The detonation was expected in June, a delay from the previously planned December 2021 date. This time, developers decided to push back the difficulty bomb after discussing numerous bugs they discovered when they tested the software on the freshly merged Ropsten.
According to core developer Tim Beiko, the two months delay was sat in order to “be sure that we sanity check all the numbers before selecting an exact delay and deployment time.” Beiko also quoted other Ethereum dev Marius Van Der Vijden, saying that the delay won’t slow down the team’s work on the Merge, as it’s just “‘a five line change’ for clients and is easy to implement.”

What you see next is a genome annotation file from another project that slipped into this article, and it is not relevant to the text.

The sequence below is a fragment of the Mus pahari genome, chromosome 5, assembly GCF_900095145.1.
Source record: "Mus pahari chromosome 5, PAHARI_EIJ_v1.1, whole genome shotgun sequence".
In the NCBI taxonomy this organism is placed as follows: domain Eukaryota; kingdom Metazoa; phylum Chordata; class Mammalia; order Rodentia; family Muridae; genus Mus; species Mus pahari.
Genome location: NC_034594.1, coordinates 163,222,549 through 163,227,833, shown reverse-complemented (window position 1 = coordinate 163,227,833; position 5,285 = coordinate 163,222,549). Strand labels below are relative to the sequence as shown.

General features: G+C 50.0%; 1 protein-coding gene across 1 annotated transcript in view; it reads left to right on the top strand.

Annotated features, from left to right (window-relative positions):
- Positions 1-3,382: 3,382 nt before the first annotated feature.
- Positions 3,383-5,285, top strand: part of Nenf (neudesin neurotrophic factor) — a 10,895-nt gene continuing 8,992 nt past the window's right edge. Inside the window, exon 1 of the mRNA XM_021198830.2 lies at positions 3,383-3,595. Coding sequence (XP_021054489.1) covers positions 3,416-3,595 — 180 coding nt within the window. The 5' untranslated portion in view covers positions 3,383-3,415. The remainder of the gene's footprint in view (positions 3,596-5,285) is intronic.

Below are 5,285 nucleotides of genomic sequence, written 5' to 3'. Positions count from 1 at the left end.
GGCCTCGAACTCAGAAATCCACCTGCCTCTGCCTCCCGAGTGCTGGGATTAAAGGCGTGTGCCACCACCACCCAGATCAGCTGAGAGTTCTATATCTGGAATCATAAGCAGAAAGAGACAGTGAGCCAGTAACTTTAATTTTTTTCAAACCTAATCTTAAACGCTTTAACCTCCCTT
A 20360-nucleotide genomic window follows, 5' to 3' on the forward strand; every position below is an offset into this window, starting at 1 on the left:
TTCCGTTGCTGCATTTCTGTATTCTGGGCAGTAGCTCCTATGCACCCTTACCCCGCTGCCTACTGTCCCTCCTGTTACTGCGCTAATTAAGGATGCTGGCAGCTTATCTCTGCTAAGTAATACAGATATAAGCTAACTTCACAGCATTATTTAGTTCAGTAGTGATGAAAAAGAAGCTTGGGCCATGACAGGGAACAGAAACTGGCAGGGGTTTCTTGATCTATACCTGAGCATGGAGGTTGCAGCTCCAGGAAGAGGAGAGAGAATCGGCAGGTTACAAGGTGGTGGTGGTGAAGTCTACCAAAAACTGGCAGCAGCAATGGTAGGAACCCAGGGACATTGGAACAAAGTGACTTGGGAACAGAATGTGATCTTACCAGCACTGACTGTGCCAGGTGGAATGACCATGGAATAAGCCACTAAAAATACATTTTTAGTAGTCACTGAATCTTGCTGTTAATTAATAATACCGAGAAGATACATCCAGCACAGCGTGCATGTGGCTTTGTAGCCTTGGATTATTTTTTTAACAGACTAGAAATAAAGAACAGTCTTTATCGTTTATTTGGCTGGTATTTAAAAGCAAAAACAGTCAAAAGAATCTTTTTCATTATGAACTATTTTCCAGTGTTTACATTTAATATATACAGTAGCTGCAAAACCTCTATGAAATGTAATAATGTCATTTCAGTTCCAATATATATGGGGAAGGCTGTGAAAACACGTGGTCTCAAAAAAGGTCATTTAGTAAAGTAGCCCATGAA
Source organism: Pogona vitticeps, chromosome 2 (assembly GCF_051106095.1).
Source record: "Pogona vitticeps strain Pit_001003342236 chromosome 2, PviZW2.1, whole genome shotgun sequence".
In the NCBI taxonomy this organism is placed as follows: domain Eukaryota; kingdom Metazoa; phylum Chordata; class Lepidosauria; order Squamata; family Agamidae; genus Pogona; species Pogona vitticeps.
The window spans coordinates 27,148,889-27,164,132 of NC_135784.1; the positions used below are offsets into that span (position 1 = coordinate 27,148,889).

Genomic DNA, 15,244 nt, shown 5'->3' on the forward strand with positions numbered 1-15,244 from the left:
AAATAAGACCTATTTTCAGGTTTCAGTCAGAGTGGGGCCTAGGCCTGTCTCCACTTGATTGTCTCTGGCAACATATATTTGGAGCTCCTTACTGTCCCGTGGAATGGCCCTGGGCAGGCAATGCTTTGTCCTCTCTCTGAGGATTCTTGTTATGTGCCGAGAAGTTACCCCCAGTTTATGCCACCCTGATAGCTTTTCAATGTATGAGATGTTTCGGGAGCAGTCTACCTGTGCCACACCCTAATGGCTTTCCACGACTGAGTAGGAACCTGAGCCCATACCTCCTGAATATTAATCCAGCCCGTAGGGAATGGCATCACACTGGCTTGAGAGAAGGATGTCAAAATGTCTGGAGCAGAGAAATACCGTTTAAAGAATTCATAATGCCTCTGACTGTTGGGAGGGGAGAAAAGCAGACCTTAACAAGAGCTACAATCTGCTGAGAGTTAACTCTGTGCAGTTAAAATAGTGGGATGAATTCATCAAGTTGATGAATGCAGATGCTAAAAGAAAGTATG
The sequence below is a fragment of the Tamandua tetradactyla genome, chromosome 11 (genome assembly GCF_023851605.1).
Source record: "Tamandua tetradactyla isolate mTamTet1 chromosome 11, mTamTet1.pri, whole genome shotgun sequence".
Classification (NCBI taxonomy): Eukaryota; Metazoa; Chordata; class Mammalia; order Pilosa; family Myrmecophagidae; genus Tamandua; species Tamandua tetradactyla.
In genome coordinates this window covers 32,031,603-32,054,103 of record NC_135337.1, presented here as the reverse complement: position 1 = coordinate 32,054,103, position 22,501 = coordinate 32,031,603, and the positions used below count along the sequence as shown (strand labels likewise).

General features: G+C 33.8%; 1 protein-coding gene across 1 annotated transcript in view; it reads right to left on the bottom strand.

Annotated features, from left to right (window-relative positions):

The difficulty bomb is a special code meant to disincentivize Ethereum miners after the transition to the proof-of-stake consensus. It exponentially increases mining difficulty every 100,000 blocks, drastically reducing profitability until it becomes impossible to validate a block. According to Ethereum’s client Nethermind, the difficulty bomb acts as a defense against attackers that fork the network.